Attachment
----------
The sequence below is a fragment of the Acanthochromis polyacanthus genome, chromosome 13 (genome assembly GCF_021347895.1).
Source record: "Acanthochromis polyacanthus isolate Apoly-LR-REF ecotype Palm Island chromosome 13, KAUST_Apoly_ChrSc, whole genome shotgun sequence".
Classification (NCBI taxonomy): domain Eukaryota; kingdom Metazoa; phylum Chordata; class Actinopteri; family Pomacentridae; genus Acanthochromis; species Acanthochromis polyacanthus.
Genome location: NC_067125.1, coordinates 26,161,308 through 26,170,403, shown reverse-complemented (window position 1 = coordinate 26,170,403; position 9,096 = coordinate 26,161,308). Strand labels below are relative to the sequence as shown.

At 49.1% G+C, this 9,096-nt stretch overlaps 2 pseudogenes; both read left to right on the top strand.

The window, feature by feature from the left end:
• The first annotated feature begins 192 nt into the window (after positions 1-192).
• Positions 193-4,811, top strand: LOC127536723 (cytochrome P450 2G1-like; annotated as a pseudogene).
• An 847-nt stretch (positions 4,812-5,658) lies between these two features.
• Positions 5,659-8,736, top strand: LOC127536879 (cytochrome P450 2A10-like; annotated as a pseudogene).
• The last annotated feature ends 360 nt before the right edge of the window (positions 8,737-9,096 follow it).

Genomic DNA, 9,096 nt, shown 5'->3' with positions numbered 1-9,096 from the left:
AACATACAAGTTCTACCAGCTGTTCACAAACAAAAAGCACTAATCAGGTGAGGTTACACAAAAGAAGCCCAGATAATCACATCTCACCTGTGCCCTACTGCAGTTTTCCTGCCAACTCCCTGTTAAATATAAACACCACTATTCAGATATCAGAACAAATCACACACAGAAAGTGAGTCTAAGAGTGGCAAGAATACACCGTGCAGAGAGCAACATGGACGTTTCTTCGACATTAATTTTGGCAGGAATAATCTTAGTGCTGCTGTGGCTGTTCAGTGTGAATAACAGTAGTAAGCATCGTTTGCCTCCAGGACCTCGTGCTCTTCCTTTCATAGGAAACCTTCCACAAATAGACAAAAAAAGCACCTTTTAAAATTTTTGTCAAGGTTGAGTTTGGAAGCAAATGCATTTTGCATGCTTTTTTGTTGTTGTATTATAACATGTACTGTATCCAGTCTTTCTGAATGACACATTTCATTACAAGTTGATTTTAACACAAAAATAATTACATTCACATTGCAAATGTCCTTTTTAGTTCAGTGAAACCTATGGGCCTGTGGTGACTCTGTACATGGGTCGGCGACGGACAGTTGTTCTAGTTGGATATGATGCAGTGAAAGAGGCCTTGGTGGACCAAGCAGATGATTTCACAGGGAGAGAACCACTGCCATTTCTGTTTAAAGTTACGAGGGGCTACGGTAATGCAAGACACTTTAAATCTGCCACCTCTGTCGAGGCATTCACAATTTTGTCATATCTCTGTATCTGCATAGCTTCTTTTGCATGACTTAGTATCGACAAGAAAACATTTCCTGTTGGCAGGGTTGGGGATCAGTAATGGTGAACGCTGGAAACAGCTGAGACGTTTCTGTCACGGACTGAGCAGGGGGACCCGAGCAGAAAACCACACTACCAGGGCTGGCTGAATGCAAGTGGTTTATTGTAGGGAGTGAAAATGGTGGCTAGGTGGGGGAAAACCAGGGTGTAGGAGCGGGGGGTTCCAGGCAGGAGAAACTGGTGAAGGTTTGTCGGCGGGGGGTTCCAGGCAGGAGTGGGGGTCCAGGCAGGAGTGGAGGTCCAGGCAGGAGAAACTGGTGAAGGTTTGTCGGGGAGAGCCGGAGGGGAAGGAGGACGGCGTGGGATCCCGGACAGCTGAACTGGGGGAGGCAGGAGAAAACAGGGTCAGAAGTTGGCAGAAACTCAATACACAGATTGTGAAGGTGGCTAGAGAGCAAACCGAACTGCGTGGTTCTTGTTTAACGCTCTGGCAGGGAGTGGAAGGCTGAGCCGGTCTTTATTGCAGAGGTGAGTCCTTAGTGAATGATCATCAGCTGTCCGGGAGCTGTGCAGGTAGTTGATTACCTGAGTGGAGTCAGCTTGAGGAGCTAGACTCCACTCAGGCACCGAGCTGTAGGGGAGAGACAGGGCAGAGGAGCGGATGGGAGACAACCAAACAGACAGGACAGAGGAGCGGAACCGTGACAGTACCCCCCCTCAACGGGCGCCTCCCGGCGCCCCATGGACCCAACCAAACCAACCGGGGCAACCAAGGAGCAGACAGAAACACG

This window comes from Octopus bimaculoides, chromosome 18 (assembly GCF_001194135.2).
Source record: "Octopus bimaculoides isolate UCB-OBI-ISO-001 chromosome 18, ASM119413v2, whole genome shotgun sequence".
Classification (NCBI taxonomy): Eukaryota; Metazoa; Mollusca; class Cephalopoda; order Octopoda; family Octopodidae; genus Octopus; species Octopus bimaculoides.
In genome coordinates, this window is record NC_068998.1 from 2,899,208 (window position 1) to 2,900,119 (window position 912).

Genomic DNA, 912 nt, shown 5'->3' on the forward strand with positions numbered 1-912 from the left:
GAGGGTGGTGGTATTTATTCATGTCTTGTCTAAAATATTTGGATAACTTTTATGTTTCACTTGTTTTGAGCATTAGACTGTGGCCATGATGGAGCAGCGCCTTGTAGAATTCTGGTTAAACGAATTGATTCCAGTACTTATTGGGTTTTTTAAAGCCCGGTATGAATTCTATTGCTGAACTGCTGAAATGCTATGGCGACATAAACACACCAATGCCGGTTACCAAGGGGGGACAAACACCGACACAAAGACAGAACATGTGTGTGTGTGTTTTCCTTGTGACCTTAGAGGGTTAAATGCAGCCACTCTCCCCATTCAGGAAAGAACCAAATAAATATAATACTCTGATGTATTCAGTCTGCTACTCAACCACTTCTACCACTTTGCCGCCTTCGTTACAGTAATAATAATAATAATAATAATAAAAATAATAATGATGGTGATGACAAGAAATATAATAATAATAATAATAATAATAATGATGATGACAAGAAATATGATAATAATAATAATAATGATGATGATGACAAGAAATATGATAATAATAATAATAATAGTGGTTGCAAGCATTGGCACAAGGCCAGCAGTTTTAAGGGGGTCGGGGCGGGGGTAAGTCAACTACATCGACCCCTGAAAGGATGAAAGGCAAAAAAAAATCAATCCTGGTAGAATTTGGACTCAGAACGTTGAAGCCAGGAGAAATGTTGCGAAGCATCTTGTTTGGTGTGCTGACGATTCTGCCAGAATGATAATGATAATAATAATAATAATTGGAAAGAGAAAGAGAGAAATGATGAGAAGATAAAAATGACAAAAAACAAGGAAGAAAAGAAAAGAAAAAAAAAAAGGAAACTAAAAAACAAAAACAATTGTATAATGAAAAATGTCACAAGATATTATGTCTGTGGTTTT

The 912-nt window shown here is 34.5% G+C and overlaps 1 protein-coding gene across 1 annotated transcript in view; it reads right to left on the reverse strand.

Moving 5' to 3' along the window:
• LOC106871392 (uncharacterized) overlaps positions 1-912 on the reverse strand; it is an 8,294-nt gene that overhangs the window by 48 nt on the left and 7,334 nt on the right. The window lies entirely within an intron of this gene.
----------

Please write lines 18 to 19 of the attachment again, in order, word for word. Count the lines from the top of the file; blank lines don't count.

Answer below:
Genomic DNA, 912 nt, shown 5'->3' on the forward strand with positions numbered 1-912 from the left:
GAGGGTGGTGGTATTTATTCATGTCTTGTCTAAAATATTTGGATAACTTTTATGTTTCACTTGTTTTGAGCATTAGACTGTGGCCATGATGGAGCAGCGCCTTGTAGAATTCTGGTTAAACGAATTGATTCCAGTACTTATTGGGTTTTTTAAAGCCCGGTATGAATTCTATTGCTGAACTGCTGAAATGCTATGGCGACATAAACACACCAATGCCGGTTACCAAGGGGGGACAAACACCGACACAAAGACAGAACATGTGTGTGTGTGTTTTCCTTGTGACCTTAGAGGGTTAAATGCAGCCACTCTCCCCATTCAGGAAAGAACCAAATAAATATAATACTCTGATGTATTCAGTCTGCTACTCAACCACTTCTACCACTTTGCCGCCTTCGTTACAGTAATAATAATAATAATAATAATAAAAATAATAATGATGGTGATGACAAGAAATATAATAATAATAATAATAATAATAATGATGATGACAAGAAATATGATAATAATAATAATAATGATGATGATGACAAGAAATATGATAATAATAATAATAATAGTGGTTGCAAGCATTGGCACAAGGCCAGCAGTTTTAAGGGGGTCGGGGCGGGGGTAAGTCAACTACATCGACCCCTGAAAGGATGAAAGGCAAAAAAAAATCAATCCTGGTAGAATTTGGACTCAGAACGTTGAAGCCAGGAGAAATGTTGCGAAGCATCTTGTTTGGTGTGCTGACGATTCTGCCAGAATGATAATGATAATAATAATAATAATTGGAAAGAGAAAGAGAGAAATGATGAGAAGATAAAAATGACAAAAAACAAGGAAGAAAAGAAAAGAAAAAAAAAAAGGAAACTAAAAAACAAAAACAATTGTATAATGAAAAATGTCACAAGATATTATGTCTGTGGTTTT